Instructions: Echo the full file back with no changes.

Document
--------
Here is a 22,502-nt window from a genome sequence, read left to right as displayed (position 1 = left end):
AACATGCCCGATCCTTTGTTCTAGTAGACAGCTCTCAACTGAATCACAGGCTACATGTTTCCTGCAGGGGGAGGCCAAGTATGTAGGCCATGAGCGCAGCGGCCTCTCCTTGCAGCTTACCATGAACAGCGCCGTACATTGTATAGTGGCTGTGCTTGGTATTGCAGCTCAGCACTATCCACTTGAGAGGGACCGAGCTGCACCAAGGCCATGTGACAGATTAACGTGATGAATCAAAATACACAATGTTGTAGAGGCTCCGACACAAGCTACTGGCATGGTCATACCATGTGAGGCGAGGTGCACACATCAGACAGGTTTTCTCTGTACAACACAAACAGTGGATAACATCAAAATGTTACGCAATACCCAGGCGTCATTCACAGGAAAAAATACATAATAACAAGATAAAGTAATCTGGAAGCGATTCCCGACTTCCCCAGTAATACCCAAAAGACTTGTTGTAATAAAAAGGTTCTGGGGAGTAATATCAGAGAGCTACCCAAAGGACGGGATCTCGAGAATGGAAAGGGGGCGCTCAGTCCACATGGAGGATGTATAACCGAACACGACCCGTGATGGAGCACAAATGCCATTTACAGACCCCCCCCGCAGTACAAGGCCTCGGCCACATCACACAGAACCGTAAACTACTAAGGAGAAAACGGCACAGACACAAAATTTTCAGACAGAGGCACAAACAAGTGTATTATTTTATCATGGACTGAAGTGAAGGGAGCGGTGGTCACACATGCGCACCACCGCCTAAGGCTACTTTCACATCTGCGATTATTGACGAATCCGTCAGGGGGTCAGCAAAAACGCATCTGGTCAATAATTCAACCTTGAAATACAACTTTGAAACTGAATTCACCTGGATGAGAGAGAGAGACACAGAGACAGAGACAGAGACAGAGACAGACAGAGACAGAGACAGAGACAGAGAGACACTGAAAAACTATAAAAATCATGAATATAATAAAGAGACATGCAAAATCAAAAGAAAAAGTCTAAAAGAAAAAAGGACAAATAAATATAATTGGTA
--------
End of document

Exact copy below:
Here is a 22,502-nt window from a genome sequence, read left to right as displayed (position 1 = left end):
AACATGCCCGATCCTTTGTTCTAGTAGACAGCTCTCAACTGAATCACAGGCTACATGTTTCCTGCAGGGGGAGGCCAAGTATGTAGGCCATGAGCGCAGCGGCCTCTCCTTGCAGCTTACCATGAACAGCGCCGTACATTGTATAGTGGCTGTGCTTGGTATTGCAGCTCAGCACTATCCACTTGAGAGGGACCGAGCTGCACCAAGGCCATGTGACAGATTAACGTGATGAATCAAAATACACAATGTTGTAGAGGCTCCGACACAAGCTACTGGCATGGTCATACCATGTGAGGCGAGGTGCACACATCAGACAGGTTTTCTCTGTACAACACAAACAGTGGATAACATCAAAATGTTACGCAATACCCAGGCGTCATTCACAGGAAAAAATACATAATAACAAGATAAAGTAATCTGGAAGCGATTCCCGACTTCCCCAGTAATACCCAAAAGACTTGTTGTAATAAAAAGGTTCTGGGGAGTAATATCAGAGAGCTACCCAAAGGACGGGATCTCGAGAATGGAAAGGGGGCGCTCAGTCCACATGGAGGATGTATAACCGAACACGACCCGTGATGGAGCACAAATGCCATTTACAGACCCCCCCCGCAGTACAAGGCCTCGGCCACATCACACAGAACCGTAAACTACTAAGGAGAAAACGGCACAGACACAAAATTTTCAGACAGAGGCACAAACAAGTGTATTATTTTATCATGGACTGAAGTGAAGGGAGCGGTGGTCACACATGCGCACCACCGCCTAAGGCTACTTTCACATCTGCGATTATTGACGAATCCGTCAGGGGGTCAGCAAAAACGCATCTGGTCAATAATTCAACCTTGAAATACAACTTTGAAACTGAATTCACCTGGATGAGAGAGAGAGACACAGAGACAGAGACAGAGACAGAGACAGACAGAGACAGAGACAGAGACAGAGAGACACTGAAAAACTATAAAAATCATGAATATAATAAAGAGACATGCAAAATCAAAAGAAAAAGTCTAAAAGAAAAAAGGACAAATAAATATAATTGGTA